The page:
Posted in Haiku

Wim Lofvers’ November Mist

November mist
written in the field
a mole’s message

(Woodpecker 1997:2; Modern Haiku 38:2, 2007)

© Wim Lofvers (1930 – 2007) (The Netherlands)

I read this haiku as a nature-sketching haiku. I think that in the third line, “mole” means the kind of animal or the mist’s “mole.” If it is the mist’s mole, it refers to a very small part of nature. So, I can say this nature-sketching haiku is highly up to date.

– Norie Umeda (Japan)

The first line opens as a curtain on an autumn whitened landscape faded into a light fog that makes everything have no edge. This verse prepares the reader for a dreamlike journey in a mysterious world where, at a first sight, writing is the poignant reference to the second line. But in the third line, we discover that there’s a secret code drawn in the earth. The underground job of a mole makes me think of our unconscious thoughts, instinctual pushes which dig into the depths of one’s soul.

We are invited to think to whom the message could be conveyed. Since the mole’s message comes to the surface from the underground, it can be read as a kind of suggestion that the Es-part (still not conscious) of the author wishes to become the Ego—so visible, no more hidden as before.

Also, it seems to me we have a movement of a search towards awareness and the sound of “m” repeated in the first and third lines creates a mesmerizing effect as if the meditative “om” is the key to reach it…

– Lucia Fontana (Italy)

Did you enjoy this haiku and commentary? Please let us know what you feel in the comments.

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Author:

Meditator, writer, editor, musician.

11 thoughts on “Wim Lofvers’ November Mist

  1. Thank you so much for having allowed me to express my opinion on this special haiku, dear Nicholas, it was a honor and my pleasure….thank you to trust me …!
    All the best,
    Lucia

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  2. Hello Nicholas,
    I believe this poem is simply an anthropomorphic observation of nature. If there’s a deeper meaning, it escapes me, but, having closely observed moles, which some people, especially those with trim lawns, would like to exterminate, one can often track their directional movement beneath the ground where earth may be too stony. The second line, “written in the field”, may thus become a physical squiggle of raised earth covering a meandering tunnel just under the surface, easily seen from above, and likened here to the human activity of writing.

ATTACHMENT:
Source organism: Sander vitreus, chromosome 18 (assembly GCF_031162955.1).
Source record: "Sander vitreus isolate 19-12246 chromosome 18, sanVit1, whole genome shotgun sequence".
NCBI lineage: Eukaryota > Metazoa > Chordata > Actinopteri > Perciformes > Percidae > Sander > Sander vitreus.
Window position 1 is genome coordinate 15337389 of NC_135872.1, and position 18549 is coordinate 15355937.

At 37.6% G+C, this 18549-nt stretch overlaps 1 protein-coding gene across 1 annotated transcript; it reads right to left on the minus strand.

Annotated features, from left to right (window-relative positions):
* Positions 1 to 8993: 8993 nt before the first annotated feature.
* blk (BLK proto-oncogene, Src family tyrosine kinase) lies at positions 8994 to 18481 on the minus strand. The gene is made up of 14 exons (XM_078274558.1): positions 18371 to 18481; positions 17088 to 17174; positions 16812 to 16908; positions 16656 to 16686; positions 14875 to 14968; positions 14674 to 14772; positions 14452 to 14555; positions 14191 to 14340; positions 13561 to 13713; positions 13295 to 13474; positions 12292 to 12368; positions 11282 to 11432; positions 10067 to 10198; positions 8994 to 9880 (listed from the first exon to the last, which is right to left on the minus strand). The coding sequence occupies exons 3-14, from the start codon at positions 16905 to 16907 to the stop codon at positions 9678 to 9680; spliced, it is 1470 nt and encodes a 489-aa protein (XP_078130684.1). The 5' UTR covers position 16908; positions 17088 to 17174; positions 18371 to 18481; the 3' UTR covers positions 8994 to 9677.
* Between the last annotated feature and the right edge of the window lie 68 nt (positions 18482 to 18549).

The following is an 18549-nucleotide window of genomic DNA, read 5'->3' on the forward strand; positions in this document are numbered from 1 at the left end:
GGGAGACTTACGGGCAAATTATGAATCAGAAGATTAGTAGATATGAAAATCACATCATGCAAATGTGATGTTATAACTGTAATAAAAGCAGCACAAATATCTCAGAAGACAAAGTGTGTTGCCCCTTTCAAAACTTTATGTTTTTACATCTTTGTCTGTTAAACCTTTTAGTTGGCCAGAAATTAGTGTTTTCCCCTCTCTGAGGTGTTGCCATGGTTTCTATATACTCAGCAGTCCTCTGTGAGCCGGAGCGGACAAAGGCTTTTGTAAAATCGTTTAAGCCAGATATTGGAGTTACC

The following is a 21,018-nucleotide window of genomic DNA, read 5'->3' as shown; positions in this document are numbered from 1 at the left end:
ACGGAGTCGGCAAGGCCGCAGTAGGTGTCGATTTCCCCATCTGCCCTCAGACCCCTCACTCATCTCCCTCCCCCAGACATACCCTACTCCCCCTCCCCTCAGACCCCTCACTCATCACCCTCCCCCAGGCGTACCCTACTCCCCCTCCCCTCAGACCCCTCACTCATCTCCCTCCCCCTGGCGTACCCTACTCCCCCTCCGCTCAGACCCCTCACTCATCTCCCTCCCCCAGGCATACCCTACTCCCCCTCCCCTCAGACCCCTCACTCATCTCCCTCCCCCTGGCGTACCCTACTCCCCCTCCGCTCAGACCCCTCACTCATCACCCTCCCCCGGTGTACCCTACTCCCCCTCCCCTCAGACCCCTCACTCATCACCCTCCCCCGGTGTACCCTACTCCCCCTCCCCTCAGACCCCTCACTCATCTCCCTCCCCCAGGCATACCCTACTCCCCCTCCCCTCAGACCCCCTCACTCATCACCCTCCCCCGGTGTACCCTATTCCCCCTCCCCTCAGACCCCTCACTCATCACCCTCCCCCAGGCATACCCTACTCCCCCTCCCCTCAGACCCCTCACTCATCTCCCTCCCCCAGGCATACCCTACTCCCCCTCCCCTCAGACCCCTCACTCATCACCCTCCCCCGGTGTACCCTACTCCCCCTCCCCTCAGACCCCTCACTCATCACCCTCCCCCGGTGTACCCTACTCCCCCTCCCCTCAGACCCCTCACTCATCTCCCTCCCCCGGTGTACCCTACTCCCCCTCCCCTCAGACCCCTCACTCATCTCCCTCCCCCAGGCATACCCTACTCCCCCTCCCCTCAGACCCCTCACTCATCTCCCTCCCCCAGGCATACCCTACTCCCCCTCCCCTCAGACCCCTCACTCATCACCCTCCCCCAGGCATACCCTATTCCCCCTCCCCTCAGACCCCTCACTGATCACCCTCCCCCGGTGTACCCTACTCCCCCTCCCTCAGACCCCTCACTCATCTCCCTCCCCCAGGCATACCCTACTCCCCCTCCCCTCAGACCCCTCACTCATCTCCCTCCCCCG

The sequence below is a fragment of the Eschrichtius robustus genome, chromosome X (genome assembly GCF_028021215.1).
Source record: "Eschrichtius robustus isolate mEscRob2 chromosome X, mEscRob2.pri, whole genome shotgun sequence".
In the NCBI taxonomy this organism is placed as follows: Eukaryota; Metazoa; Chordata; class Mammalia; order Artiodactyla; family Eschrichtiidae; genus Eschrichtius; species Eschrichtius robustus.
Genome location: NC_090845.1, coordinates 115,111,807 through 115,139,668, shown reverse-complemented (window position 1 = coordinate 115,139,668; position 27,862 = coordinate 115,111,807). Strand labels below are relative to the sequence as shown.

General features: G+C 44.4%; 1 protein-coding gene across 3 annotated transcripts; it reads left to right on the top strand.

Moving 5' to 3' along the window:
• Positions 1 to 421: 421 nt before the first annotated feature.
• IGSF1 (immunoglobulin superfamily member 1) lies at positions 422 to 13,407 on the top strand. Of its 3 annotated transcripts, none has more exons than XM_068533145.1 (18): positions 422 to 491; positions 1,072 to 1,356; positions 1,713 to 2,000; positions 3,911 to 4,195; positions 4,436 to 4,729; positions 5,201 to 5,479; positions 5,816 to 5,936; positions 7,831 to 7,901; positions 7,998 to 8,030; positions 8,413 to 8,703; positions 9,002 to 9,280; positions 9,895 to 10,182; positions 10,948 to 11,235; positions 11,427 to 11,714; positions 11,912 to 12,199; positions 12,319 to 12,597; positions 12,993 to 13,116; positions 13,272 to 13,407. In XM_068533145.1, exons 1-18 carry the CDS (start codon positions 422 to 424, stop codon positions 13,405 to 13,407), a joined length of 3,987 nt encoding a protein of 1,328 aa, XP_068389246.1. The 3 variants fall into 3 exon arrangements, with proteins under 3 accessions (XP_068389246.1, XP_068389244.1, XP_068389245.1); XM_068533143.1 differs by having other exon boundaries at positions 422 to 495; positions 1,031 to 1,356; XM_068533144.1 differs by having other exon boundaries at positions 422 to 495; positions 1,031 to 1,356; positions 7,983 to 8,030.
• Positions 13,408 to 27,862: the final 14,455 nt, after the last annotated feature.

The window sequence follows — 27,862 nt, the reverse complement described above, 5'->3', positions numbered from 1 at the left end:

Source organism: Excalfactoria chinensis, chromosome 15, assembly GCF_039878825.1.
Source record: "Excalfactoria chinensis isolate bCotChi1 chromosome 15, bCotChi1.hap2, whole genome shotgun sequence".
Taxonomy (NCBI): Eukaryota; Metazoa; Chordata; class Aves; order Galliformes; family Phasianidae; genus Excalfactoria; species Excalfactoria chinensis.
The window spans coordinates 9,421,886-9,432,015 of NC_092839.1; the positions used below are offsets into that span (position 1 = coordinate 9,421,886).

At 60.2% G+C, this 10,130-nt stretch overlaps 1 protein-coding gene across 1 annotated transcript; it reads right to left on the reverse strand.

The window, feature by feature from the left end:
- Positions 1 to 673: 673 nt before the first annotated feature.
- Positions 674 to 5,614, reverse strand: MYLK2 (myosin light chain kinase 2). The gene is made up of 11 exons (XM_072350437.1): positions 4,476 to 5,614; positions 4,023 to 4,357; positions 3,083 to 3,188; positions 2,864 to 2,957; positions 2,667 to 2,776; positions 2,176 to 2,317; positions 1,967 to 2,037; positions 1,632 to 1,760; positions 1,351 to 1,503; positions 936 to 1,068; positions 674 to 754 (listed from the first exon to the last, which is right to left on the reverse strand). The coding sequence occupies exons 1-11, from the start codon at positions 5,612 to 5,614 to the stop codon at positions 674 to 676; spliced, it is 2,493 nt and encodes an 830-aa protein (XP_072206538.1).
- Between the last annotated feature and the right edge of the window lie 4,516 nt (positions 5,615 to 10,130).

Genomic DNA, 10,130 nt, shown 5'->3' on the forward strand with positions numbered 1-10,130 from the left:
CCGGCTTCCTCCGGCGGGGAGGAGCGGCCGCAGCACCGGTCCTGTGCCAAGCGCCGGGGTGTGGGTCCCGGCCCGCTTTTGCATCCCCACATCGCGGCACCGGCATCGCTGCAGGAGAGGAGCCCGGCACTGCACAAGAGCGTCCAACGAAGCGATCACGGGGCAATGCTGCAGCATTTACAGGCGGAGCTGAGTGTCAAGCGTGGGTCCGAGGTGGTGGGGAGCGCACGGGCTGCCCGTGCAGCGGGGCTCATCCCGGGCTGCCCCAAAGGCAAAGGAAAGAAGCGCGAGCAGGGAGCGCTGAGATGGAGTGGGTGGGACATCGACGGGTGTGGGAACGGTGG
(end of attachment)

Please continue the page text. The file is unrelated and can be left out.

Setting the scene in Autumn with that season’s mists is appropriate for this adorable little creature at a time when it is actively getting ready to dig deeper to survive winter down where bugs and worms are to be found doing the same.
    I worry that we become too conscious of ourselves as a species when looking at nature and especially other life forms when the experience could be one of simple wonder, joy and acceptance.

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      1. Thank you for the opportunity!
        Ingrid (from Kampala, Uganda, where there are no moles, I believe . . . only lions)

        Liked by 1 person

  3. I like the haiku a lot. But who was it said, “We murder to dissect”? This is a real problem with a short-form like haiku. which depends on one’s almost instant apprehension of the poem. With, in my opinion, so few good haiku around, we do need intelligent criticism like yours. We all fight shy of saying truth about non-haiku haiku which should never see the light of day either online or in print magazines: editors are very far from infallible and an awful lot of unformed stuff gets through (even accounting for an editor’s blind spots or individual taste). There are further ramifications of this subject, including how committed writers get their stuff “out there”. I have recently decided to start a blog. But I’m rambling now. Keep up the good work and demonstrate how great haiku work! Nick

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    1. Thank you for the appreciation and encouragement. We try to do our best to delve into haiku. I agree that many journals are lax about publishing haiku. It’s a delicate balance between fostering talent and promoting fine haiku.

      I wish you the best with your blog. What’s your blog going to be about?

      Liked by 1 person

      1. Thanks for replying. My blog Haiku for Living exists: haiku, tanka and haibun, with some prose poems and occasional theoretical diatribes (yet to come). I hope to spread my wings with story, when I discover my inner Teller! Nick

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